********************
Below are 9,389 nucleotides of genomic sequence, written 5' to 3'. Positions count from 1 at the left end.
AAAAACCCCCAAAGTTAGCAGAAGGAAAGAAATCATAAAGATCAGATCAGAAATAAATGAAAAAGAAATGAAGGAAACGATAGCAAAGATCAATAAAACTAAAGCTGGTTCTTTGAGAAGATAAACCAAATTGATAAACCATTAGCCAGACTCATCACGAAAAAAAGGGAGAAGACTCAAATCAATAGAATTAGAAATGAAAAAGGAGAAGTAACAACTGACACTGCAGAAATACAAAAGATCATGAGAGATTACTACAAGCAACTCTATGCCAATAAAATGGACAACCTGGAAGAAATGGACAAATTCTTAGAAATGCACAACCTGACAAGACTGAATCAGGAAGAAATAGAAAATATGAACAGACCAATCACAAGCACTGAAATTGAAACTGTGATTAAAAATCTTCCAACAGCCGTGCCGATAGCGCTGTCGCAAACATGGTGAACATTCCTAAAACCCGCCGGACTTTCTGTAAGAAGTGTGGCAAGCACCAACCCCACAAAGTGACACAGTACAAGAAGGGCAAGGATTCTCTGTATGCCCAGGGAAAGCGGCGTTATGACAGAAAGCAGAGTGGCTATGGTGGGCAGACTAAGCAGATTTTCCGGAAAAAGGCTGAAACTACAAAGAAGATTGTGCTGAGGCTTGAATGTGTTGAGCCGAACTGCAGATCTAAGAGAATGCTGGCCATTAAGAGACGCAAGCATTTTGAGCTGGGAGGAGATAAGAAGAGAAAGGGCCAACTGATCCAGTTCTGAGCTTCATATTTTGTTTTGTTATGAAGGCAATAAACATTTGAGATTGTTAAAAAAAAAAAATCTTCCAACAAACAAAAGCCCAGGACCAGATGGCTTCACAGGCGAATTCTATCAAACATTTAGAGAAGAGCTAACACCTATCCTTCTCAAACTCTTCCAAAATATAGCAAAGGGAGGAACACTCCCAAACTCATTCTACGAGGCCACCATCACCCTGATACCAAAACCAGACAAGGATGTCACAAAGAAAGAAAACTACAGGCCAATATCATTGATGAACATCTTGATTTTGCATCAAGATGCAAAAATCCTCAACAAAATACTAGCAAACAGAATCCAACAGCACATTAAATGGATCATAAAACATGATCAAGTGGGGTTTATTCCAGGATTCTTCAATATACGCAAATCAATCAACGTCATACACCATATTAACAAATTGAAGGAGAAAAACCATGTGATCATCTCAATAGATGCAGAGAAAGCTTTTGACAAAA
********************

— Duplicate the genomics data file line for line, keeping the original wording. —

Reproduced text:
Below are 9,389 nucleotides of genomic sequence, written 5' to 3'. Positions count from 1 at the left end.
AAAAACCCCCAAAGTTAGCAGAAGGAAAGAAATCATAAAGATCAGATCAGAAATAAATGAAAAAGAAATGAAGGAAACGATAGCAAAGATCAATAAAACTAAAGCTGGTTCTTTGAGAAGATAAACCAAATTGATAAACCATTAGCCAGACTCATCACGAAAAAAAGGGAGAAGACTCAAATCAATAGAATTAGAAATGAAAAAGGAGAAGTAACAACTGACACTGCAGAAATACAAAAGATCATGAGAGATTACTACAAGCAACTCTATGCCAATAAAATGGACAACCTGGAAGAAATGGACAAATTCTTAGAAATGCACAACCTGACAAGACTGAATCAGGAAGAAATAGAAAATATGAACAGACCAATCACAAGCACTGAAATTGAAACTGTGATTAAAAATCTTCCAACAGCCGTGCCGATAGCGCTGTCGCAAACATGGTGAACATTCCTAAAACCCGCCGGACTTTCTGTAAGAAGTGTGGCAAGCACCAACCCCACAAAGTGACACAGTACAAGAAGGGCAAGGATTCTCTGTATGCCCAGGGAAAGCGGCGTTATGACAGAAAGCAGAGTGGCTATGGTGGGCAGACTAAGCAGATTTTCCGGAAAAAGGCTGAAACTACAAAGAAGATTGTGCTGAGGCTTGAATGTGTTGAGCCGAACTGCAGATCTAAGAGAATGCTGGCCATTAAGAGACGCAAGCATTTTGAGCTGGGAGGAGATAAGAAGAGAAAGGGCCAACTGATCCAGTTCTGAGCTTCATATTTTGTTTTGTTATGAAGGCAATAAACATTTGAGATTGTTAAAAAAAAAAAATCTTCCAACAAACAAAAGCCCAGGACCAGATGGCTTCACAGGCGAATTCTATCAAACATTTAGAGAAGAGCTAACACCTATCCTTCTCAAACTCTTCCAAAATATAGCAAAGGGAGGAACACTCCCAAACTCATTCTACGAGGCCACCATCACCCTGATACCAAAACCAGACAAGGATGTCACAAAGAAAGAAAACTACAGGCCAATATCATTGATGAACATCTTGATTTTGCATCAAGATGCAAAAATCCTCAACAAAATACTAGCAAACAGAATCCAACAGCACATTAAATGGATCATAAAACATGATCAAGTGGGGTTTATTCCAGGATTCTTCAATATACGCAAATCAATCAACGTCATACACCATATTAACAAATTGAAGGAGAAAAACCATGTGATCATCTCAATAGATGCAGAGAAAGCTTTTGACAAAA